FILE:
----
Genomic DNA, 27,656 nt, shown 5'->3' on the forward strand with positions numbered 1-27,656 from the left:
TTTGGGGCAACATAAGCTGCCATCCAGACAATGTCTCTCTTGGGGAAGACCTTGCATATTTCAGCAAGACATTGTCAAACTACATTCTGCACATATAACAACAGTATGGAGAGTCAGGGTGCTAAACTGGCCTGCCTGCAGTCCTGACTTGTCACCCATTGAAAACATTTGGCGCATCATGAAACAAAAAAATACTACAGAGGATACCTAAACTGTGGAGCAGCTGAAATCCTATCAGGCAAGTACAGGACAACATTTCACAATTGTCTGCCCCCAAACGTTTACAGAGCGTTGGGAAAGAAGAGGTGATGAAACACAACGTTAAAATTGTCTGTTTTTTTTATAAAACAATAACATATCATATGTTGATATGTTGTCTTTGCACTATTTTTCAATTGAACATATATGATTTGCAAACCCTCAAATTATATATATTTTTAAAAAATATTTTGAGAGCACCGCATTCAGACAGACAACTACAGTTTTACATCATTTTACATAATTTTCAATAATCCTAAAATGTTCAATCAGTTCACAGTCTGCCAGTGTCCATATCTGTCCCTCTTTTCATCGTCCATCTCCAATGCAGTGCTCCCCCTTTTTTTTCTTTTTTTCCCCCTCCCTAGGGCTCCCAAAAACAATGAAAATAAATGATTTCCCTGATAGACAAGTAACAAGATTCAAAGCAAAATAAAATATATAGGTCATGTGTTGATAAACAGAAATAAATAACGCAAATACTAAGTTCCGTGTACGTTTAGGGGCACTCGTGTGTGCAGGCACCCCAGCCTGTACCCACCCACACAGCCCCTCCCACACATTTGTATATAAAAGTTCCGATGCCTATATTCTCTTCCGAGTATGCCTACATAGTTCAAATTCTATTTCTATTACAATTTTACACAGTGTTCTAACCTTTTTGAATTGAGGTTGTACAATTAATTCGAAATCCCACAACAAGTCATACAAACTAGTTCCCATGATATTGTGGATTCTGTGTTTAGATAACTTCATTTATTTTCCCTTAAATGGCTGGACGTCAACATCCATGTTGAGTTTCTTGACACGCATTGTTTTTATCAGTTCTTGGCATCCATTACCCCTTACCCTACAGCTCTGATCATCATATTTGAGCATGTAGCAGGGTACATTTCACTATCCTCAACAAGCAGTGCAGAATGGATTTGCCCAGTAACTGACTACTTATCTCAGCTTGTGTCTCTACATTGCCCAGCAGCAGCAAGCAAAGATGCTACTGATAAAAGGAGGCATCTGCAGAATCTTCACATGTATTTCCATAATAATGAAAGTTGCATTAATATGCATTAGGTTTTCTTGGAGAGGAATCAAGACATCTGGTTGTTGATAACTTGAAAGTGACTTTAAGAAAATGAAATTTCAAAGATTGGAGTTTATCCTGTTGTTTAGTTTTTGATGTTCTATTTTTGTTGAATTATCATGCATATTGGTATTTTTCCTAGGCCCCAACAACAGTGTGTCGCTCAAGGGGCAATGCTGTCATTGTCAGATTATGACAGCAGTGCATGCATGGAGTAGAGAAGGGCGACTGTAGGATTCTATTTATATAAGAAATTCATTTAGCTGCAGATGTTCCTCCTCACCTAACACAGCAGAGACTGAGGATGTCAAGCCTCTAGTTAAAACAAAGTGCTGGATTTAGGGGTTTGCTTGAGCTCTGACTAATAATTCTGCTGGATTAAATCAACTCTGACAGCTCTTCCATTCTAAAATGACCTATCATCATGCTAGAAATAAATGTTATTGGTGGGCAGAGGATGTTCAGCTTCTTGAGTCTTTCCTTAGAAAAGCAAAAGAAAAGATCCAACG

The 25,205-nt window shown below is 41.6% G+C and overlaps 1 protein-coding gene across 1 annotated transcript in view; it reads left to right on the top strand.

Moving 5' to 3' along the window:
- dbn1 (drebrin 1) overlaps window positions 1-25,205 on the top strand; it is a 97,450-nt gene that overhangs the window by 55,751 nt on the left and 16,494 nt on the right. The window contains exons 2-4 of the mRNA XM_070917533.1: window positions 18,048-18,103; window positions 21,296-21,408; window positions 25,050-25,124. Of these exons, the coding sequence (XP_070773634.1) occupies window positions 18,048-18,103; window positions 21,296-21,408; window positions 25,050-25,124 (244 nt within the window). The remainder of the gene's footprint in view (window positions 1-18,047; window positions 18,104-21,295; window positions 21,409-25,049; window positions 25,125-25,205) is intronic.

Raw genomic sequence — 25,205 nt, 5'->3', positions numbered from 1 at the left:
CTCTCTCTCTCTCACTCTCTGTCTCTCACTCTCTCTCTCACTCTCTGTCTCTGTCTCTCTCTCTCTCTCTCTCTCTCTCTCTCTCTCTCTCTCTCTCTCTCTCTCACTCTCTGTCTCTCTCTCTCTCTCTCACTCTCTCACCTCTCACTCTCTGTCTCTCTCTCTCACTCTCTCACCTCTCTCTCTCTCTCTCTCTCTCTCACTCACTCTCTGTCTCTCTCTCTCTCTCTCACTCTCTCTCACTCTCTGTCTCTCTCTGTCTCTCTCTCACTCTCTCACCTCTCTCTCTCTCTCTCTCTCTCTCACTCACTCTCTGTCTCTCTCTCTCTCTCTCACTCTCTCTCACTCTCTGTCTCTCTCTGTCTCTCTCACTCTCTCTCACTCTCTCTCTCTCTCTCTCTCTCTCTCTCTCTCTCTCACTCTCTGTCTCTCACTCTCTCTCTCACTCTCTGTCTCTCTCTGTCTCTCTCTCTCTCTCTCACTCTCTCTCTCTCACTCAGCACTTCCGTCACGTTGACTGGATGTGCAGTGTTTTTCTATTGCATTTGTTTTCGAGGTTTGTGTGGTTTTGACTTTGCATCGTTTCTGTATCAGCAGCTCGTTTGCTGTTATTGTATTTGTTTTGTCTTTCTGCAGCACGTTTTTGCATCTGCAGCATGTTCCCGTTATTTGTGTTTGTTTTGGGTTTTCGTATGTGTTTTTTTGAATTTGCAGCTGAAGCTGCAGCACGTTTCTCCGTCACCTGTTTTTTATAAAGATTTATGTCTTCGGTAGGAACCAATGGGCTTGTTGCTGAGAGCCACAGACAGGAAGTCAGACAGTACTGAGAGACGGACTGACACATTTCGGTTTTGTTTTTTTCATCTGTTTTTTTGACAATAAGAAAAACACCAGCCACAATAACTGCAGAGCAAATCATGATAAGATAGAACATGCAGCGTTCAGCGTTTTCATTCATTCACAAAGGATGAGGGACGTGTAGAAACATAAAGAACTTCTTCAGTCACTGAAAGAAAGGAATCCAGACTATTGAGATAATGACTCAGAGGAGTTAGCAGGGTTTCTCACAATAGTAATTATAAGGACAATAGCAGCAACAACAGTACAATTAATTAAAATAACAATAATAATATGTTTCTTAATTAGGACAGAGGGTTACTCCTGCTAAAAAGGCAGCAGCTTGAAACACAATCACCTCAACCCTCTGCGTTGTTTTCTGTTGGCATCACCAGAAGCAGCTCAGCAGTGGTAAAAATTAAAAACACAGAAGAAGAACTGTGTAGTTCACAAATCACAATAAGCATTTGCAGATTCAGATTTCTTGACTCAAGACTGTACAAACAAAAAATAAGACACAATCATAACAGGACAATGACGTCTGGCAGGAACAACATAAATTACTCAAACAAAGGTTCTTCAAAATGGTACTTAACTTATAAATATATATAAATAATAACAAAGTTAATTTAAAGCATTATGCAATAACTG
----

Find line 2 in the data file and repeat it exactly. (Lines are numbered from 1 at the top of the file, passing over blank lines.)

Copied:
TTTGGGGCAACATAAGCTGCCATCCAGACAATGTCTCTCTTGGGGAAGACCTTGCATATTTCAGCAAGACATTGTCAAACTACATTCTGCACATATAACAACAGTATGGAGAGTCAGGGTGCTAAACTGGCCTGCCTGCAGTCCTGACTTGTCACCCATTGAAAACATTTGGCGCATCATGAAACAAAAAAATACTACAGAGGATACCTAAACTGTGGAGCAGCTGAAATCCTATCAGGCAAGTACAGGACAACATTTCACAATTGTCTGCCCCCAAACGTTTACAGAGCGTTGGGAAAGAAGAGGTGATGAAACACAACGTTAAAATTGTCTGTTTTTTTTATAAAACAATAACATATCATATGTTGATATGTTGTCTTTGCACTATTTTTCAATTGAACATATATGATTTGCAAACCCTCAAATTATATATATTTTTAAAAAATATTTTGAGAGCACCGCATTCAGACAGACAACTACAGTTTTACATCATTTTACATAATTTTCAATAATCCTAAAATGTTCAATCAGTTCACAGTCTGCCAGTGTCCATATCTGTCCCTCTTTTCATCGTCCATCTCCAATGCAGTGCTCCCCCTTTTTTTTCTTTTTTTCCCCCTCCCTAGGGCTCCCAAAAACAATGAAAATAAATGATTTCCCTGATAGACAAGTAACAAGATTCAAAGCAAAATAAAATATATAGGTCATGTGTTGATAAACAGAAATAAATAACGCAAATACTAAGTTCCGTGTACGTTTAGGGGCACTCGTGTGTGCAGGCACCCCAGCCTGTACCCACCCACACAGCCCCTCCCACACATTTGTATATAAAAGTTCCGATGCCTATATTCTCTTCCGAGTATGCCTACATAGTTCAAATTCTATTTCTATTACAATTTTACACAGTGTTCTAACCTTTTTGAATTGAGGTTGTACAATTAATTCGAAATCCCACAACAAGTCATACAAACTAGTTCCCATGATATTGTGGATTCTGTGTTTAGATAACTTCATTTATTTTCCCTTAAATGGCTGGACGTCAACATCCATGTTGAGTTTCTTGACACGCATTGTTTTTATCAGTTCTTGGCATCCATTACCCCTTACCCTACAGCTCTGATCATCATATTTGAGCATGTAGCAGGGTACATTTCACTATCCTCAACAAGCAGTGCAGAATGGATTTGCCCAGTAACTGACTACTTATCTCAGCTTGTGTCTCTACATTGCCCAGCAGCAGCAAGCAAAGATGCTACTGATAAAAGGAGGCATCTGCAGAATCTTCACATGTATTTCCATAATAATGAAAGTTGCATTAATATGCATTAGGTTTTCTTGGAGAGGAATCAAGACATCTGGTTGTTGATAACTTGAAAGTGACTTTAAGAAAATGAAATTTCAAAGATTGGAGTTTATCCTGTTGTTTAGTTTTTGATGTTCTATTTTTGTTGAATTATCATGCATATTGGTATTTTTCCTAGGCCCCAACAACAGTGTGTCGCTCAAGGGGCAATGCTGTCATTGTCAGATTATGACAGCAGTGCATGCATGGAGTAGAGAAGGGCGACTGTAGGATTCTATTTATATAAGAAATTCATTTAGCTGCAGATGTTCCTCCTCACCTAACACAGCAGAGACTGAGGATGTCAAGCCTCTAGTTAAAACAAAGTGCTGGATTTAGGGGTTTGCTTGAGCTCTGACTAATAATTCTGCTGGATTAAATCAACTCTGACAGCTCTTCCATTCTAAAATGACCTATCATCATGCTAGAAATAAATGTTATTGGTGGGCAGAGGATGTTCAGCTTCTTGAGTCTTTCCTTAGAAAAGCAAAAGAAAAGATCCAACG